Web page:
Midostaurin is a first-generation FLT3 receptor TKI investigated for the treatment of AML and myelodysplastic syndrome. Early FLT3 inhibitors (including sunitinib, midostaurin, and lestaurtinib) demonstrated significant promise in preclinical models of FLT3-mutant AML. However, many of these compounds failed to achieve robust and sustained FLT3 inhibition in early clinical trials. Second-generation FLT3 inhibitors are now under development,29 and it is not known if they will fare better than the first-generation FLT3 TKIs. The search terms “midostaurin leukemia children” in identified two trials, both of which are completed (Table 6). There are 20 additional adult midostaurin studies in, including completed trials. The completed pediatric midostaurin trials correspond to the first two PIP studies listed in Table 2. The PIP was submitted in 2009 (the 09 in PIP number EMEA-000780-PIP01-09-M01 stands for 2009) and was modified once in 2014 (M01). The PIP studies should be completed by 2019. The first study in Table 6 was performed in patients 3 months to <18 years in 2009–2014, and the second one in patients ≥14 years in 2009–2012. Was this early exposure justified?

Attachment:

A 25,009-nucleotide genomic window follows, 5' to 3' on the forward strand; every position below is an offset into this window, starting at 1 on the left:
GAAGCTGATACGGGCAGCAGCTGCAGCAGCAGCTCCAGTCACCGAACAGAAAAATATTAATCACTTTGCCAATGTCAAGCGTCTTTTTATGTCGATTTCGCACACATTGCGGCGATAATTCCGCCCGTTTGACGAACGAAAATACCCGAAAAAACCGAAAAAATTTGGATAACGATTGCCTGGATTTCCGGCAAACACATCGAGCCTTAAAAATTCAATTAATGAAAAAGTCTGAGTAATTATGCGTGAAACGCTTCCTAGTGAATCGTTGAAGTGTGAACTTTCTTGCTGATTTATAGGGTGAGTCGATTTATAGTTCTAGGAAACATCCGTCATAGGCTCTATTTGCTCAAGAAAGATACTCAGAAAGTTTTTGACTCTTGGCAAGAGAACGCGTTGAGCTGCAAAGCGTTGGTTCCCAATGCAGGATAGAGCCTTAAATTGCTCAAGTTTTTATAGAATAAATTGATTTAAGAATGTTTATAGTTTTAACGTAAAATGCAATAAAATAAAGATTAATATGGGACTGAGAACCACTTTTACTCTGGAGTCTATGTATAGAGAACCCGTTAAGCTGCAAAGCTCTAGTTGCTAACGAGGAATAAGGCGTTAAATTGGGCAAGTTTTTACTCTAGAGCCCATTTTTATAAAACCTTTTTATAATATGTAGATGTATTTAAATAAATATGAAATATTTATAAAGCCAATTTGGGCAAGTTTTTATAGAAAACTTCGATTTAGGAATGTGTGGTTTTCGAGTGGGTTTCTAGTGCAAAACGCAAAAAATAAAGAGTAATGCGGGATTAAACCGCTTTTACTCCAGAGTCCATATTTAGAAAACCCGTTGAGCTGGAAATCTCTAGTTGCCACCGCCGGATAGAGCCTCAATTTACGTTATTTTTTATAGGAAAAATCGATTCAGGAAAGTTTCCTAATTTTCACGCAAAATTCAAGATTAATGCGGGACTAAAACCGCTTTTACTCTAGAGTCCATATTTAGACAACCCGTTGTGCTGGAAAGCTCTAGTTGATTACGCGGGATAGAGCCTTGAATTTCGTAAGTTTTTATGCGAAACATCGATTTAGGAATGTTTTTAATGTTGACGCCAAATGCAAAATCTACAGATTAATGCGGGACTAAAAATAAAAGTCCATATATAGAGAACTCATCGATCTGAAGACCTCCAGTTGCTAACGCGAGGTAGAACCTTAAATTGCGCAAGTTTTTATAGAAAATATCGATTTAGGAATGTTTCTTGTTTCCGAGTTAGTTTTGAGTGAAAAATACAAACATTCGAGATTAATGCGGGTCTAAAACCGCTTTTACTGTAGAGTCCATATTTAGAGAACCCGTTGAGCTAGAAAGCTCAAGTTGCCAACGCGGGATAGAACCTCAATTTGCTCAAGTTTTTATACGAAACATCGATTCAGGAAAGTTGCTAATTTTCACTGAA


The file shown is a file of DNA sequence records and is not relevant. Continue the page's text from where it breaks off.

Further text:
Table 6 Midostaurin pediatric leukemia trials in
Abbreviations: NCT, National Clinical Trial; OL, open-label; DE, dose-escalating; S, safety; T, tolerability; PK, pharmacokinetics; PD, pharmacodynamics; R/R, relapsed or refractory; AML, acute myeloid leukemia; HR, high-risk; MDS, myelodysplastic syndrome.

Nilotinib is a second-generation TKI approved for imatinib-resistant Ph+ CML. The clinical trials in childhood leukemia are listed in Table 7. The first two trials in Table 7 correspond to studies 2 and 3 of those in the nilotinib PIP decision (Table 2). The first nilotinib PIP was submitted in 2008 and has so far been modified thrice (PIP number EMEA-000290-PIP01-08-M03). Modification number 3 was made in 2013. The first study in Table 7 is being performed in collaboration with the US National Cancer Institute (NCI). Both studies are still recruiting. The first study is planned to be concluded by 2020, the second by 2017, although the PIP decision asks for completion of all measures by September 2015. Table 7 also shows that nilotinib is presently being investigated in other, non-PIP-related clinical trials that include adolescents in Korea, India, the US, and Israel.